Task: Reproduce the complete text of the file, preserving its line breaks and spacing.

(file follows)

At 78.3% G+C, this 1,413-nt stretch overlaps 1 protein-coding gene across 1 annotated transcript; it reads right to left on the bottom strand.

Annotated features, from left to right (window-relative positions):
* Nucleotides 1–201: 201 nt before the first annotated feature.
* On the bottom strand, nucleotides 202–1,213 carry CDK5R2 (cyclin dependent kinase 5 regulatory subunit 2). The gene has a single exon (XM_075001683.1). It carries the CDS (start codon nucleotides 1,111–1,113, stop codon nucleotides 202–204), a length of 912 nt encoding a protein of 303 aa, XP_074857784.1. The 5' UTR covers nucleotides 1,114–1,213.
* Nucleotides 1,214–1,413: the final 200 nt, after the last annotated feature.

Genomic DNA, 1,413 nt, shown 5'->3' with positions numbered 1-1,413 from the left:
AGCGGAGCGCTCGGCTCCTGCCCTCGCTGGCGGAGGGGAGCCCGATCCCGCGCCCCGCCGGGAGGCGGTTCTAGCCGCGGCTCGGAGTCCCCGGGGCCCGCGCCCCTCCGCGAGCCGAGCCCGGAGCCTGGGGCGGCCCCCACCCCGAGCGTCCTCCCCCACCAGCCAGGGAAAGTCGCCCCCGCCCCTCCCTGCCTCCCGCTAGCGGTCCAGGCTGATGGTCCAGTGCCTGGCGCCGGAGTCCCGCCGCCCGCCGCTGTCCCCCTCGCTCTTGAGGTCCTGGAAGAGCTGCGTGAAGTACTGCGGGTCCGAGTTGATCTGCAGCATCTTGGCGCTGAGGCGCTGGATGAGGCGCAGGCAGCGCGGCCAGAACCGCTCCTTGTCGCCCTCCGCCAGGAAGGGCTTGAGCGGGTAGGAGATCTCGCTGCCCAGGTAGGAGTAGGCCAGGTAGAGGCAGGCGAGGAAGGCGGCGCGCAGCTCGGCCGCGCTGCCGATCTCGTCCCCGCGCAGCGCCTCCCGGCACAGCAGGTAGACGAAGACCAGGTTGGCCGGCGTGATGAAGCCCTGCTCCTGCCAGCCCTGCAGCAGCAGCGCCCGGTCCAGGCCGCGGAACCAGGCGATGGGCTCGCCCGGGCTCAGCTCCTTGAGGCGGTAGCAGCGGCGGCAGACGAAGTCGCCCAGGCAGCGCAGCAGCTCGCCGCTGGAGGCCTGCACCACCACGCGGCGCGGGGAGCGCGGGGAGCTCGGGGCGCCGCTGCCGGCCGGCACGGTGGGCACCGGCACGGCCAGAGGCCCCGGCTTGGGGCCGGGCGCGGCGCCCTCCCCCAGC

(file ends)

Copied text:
At 78.3% G+C, this 1,413-nt stretch overlaps 1 protein-coding gene across 1 annotated transcript; it reads right to left on the bottom strand.

Annotated features, from left to right (window-relative positions):
* Nucleotides 1–201: 201 nt before the first annotated feature.
* On the bottom strand, nucleotides 202–1,213 carry CDK5R2 (cyclin dependent kinase 5 regulatory subunit 2). The gene has a single exon (XM_075001683.1). It carries the CDS (start codon nucleotides 1,111–1,113, stop codon nucleotides 202–204), a length of 912 nt encoding a protein of 303 aa, XP_074857784.1. The 5' UTR covers nucleotides 1,114–1,213.
* Nucleotides 1,214–1,413: the final 200 nt, after the last annotated feature.

Genomic DNA, 1,413 nt, shown 5'->3' with positions numbered 1-1,413 from the left:
AGCGGAGCGCTCGGCTCCTGCCCTCGCTGGCGGAGGGGAGCCCGATCCCGCGCCCCGCCGGGAGGCGGTTCTAGCCGCGGCTCGGAGTCCCCGGGGCCCGCGCCCCTCCGCGAGCCGAGCCCGGAGCCTGGGGCGGCCCCCACCCCGAGCGTCCTCCCCCACCAGCCAGGGAAAGTCGCCCCCGCCCCTCCCTGCCTCCCGCTAGCGGTCCAGGCTGATGGTCCAGTGCCTGGCGCCGGAGTCCCGCCGCCCGCCGCTGTCCCCCTCGCTCTTGAGGTCCTGGAAGAGCTGCGTGAAGTACTGCGGGTCCGAGTTGATCTGCAGCATCTTGGCGCTGAGGCGCTGGATGAGGCGCAGGCAGCGCGGCCAGAACCGCTCCTTGTCGCCCTCCGCCAGGAAGGGCTTGAGCGGGTAGGAGATCTCGCTGCCCAGGTAGGAGTAGGCCAGGTAGAGGCAGGCGAGGAAGGCGGCGCGCAGCTCGGCCGCGCTGCCGATCTCGTCCCCGCGCAGCGCCTCCCGGCACAGCAGGTAGACGAAGACCAGGTTGGCCGGCGTGATGAAGCCCTGCTCCTGCCAGCCCTGCAGCAGCAGCGCCCGGTCCAGGCCGCGGAACCAGGCGATGGGCTCGCCCGGGCTCAGCTCCTTGAGGCGGTAGCAGCGGCGGCAGACGAAGTCGCCCAGGCAGCGCAGCAGCTCGCCGCTGGAGGCCTGCACCACCACGCGGCGCGGGGAGCGCGGGGAGCTCGGGGCGCCGCTGCCGGCCGGCACGGTGGGCACCGGCACGGCCAGAGGCCCCGGCTTGGGGCCGGGCGCGGCGCCCTCCCCCAGC